New Math Series: Selected Topics in Functional Analysis

This series of study notes is aimed for post-graduate (M.A/M.Sc.) students of Indian & international universities. The study of functional analysis can be started after basic topology and set theory courses. In this introductory article we will start with some elementary yet important definitions and notations from analysis. We will finish this article with the definition of Norm & Normed Linear spaces derivedfrom the notions of linear spaces. An elementary treatise of examples and their completeness of Normed (linear) Spaces will be done in upcoming articles. Using this we shall define complete normed spaces or Banach Spaces. After basic ideas are attained about Normed & Banach spaces, there will be rigorous discussion on their subspaces, quotient spaces. A relevant analysis of properties like joint continuity of addition and vector multiplication, equivalent norms, compactness, boundedness etc. will be done at last.

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Linear Space or Vector Space over a field K

Definition: The linear space over a field K is a non-empty set along with a function $+ : X \times X \to X$ called linear/vector addition  (or just, ‘addition‘) and another function $ \cdot : K \times X \to X$ called scalar multiplication, such that for all elements $x, y, z, \ldots$ in $X$ and $1, k, l, \ldots$ in $K$ :

$x+y = y+x$
$x+(y+z) = (x+y)+z$
there exists $0 \in X$ such that $x+0=x$
there exists $-x \in X$ such that $x+(-x)=0$
$k \cdot (x+y)=k \cdot x+k \cdot y$
$(k+l) \cdot x = k \cdot x + l \cdot x$
$(kl) \cdot x = k \cdot (l \cdot x)$
$1 \cdot x =x$

Set-Set, Set Element Summation & Products

Let small Roman letters like $x, y, a, b, \ldots$ represent the elements & capital letters like $A, B, X, Y, \ldots$ represent sets, then

  • $x+F = \{ x+y : y \in F \} $
  • $ E+F= \{ x+y: x \in E, \, y \in F \}$
  • $kE= \{ kx : x \in E \}$
  • $E \times F = \{ (x,y) : x \in E, \, y \in F \}$

Convex Subset of a linear space

A subset E of a linear space X over field K is said to be convex if $rx+(1-r)y \in E$ when $x,y \in E$ and $0<r<1$

Convex Hull of a subset of linear space

For $E \subset X$, the smallest convex subset of linear space X containing $E$ is called the convex hull of $E$, denoted by co(E).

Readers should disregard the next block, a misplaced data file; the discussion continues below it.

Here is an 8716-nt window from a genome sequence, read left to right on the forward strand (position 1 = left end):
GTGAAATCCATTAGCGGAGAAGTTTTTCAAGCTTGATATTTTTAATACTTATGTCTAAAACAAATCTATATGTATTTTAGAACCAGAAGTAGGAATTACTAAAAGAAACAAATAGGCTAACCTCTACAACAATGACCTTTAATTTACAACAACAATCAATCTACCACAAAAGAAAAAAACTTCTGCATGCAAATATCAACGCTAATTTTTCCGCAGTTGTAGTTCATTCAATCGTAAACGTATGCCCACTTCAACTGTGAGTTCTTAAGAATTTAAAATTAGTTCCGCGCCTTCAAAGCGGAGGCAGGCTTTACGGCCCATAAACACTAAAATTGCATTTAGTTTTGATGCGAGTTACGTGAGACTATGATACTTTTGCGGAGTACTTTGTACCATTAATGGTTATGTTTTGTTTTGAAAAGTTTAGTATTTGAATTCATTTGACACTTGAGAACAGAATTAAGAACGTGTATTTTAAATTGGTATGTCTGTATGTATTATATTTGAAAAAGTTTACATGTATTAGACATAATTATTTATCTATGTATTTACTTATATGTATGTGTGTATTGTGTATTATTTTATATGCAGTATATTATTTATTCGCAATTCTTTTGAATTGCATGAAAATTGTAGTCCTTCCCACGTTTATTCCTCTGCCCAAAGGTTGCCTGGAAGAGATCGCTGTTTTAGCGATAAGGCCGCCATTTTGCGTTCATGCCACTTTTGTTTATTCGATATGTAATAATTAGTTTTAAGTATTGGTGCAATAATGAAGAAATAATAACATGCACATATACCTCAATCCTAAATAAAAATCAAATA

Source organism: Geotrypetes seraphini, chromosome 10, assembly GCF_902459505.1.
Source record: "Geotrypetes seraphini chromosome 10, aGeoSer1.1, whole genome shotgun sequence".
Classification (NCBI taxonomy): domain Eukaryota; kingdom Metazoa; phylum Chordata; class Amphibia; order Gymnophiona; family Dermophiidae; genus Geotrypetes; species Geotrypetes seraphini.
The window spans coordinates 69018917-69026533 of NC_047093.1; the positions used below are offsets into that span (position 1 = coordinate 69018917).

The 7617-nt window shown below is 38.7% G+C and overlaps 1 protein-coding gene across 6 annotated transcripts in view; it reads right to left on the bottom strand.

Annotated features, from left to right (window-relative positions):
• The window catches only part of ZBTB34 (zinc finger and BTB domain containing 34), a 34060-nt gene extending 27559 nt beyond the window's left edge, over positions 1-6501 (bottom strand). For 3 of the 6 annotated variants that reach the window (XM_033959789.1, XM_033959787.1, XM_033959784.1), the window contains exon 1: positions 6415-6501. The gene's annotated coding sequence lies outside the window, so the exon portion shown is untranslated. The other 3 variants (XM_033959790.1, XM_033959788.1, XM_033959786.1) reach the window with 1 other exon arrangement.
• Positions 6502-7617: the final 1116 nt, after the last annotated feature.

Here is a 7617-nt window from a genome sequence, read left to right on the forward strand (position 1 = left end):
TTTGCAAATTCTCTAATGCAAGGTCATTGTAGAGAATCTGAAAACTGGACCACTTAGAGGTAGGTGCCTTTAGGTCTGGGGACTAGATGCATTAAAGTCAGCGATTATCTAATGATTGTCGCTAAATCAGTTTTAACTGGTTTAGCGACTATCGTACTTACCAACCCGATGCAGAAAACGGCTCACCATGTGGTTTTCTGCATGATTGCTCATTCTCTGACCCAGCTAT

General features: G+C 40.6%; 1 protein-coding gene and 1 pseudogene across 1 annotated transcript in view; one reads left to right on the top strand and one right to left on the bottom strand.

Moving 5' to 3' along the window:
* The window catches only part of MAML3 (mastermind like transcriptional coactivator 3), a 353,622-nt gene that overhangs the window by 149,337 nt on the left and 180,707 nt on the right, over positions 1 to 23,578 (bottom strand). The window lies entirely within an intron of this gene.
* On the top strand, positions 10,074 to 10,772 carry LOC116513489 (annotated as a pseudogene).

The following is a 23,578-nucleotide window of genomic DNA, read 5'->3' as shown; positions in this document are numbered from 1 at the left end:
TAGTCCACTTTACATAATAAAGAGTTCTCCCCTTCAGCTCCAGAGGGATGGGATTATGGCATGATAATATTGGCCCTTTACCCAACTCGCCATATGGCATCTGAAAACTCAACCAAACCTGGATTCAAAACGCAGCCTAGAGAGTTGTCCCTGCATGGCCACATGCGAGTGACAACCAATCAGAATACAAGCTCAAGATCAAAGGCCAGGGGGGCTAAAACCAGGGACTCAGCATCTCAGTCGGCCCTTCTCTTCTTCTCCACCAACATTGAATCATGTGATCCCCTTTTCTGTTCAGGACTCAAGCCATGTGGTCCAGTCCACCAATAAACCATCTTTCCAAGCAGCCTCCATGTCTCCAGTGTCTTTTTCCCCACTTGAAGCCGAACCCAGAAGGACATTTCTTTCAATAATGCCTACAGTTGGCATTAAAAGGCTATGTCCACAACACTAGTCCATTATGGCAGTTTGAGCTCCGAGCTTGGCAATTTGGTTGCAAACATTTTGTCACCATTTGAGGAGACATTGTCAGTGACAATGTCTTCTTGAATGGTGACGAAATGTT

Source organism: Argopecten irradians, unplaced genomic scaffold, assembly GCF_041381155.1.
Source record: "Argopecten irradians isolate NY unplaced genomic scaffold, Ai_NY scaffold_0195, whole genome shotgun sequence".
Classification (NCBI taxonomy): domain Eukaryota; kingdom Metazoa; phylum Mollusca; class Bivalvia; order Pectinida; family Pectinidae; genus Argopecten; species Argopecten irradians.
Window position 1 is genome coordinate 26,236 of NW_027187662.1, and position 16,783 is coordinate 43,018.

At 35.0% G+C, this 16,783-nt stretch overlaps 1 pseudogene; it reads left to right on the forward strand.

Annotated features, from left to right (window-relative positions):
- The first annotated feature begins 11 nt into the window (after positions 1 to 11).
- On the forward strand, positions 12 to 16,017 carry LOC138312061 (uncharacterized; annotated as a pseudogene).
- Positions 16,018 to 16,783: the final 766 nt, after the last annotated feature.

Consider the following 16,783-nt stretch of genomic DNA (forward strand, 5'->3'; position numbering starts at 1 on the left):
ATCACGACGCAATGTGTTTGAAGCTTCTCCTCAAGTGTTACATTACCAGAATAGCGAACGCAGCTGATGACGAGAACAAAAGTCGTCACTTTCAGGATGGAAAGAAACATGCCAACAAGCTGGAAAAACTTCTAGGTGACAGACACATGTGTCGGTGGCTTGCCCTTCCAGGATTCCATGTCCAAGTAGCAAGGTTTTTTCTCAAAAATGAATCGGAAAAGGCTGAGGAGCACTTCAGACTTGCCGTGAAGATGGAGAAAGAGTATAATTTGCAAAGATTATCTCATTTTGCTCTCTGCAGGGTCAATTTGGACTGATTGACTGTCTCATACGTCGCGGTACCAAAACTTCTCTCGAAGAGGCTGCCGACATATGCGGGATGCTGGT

co(E)= $ \{ \displaystyle{\sum_{i=1}^n} r_i x_i : x_i \in E; r_i \ge 0; \displaystyle{\sum_{i=1}^n} r_i=1\}$

Subspace of a linear space

A non-empty subset $Y$ of linear space $X$ over K is said to be a subspace of $X$ over K if $kx+ly \in Y$, whenever $x,y \in Y$ & $k,l \in K$.

Span of a subset of linear space

For a non-empty subset E of linear space X over K, the smallest subspace of X containing E is span(E) defined as

span(E) = $ \{ \displaystyle{\sum_{i=1}^n} k_i x_i : x_i \in E; k_i \in K \}$

This set is called the span of E.

REMARK: When span(E)=X , then we say that E spans X. Also, if span(E)=X and is a linearly independent set, E is called the Hamel Basis (or basis) of linear space X.

Linear Map

Let X and Y be two linear spaces over K. A linear map from X to Y is a function F : X →Y such that $F(k_1 x_1 + k_2 x_2) = k_1 F(x_1)+ k_2 F(x_2)$ for all $x_1, x_2 \in X, k_1, k_2 \in K$

The subspace $$ R(F):= \{ y \in Y : F(x)=y \, \mathbf{for \, some} \, x \in X \} $$ of Y is called the range space$ of F. While, the subspace $$ Z(F) := \{ x \in X : F(x) = 0 \}$$ of X is called the zero space$ of F.


  • Whenever Z(F)=X, we write F=0.
  • dim X= dim R + dim Z



Let X be a linear space over the field K of real or complex numbers. A norm on X is the function $|| \, || : X \to R$ such that for all $x, y \in X$ and $k \in K$,

  • $||x|| \ge 0$ with $||x||=0$ if and only if $x=0$
  • $||x+y|| \le ||x||+||y||$
  • $||kx|| = |k| ||x||$ where $|k|$ is the modulus of $k$.

A normed space X is a linear space with a norm ||  || on it.

Examples of Normed Space

A descriptive analysis of following normed spaces will be done in next article:

  • Spaces $\mathbb{R}^n$ and $\mathbb{C}^n$
  • Sequence spaces $l^p, l^\infty, c, c_0, c_{00}$ where $1\le p <\infty$
  • p-integrable function spaces $L^p, L^\infty$ where $1\le p <\infty$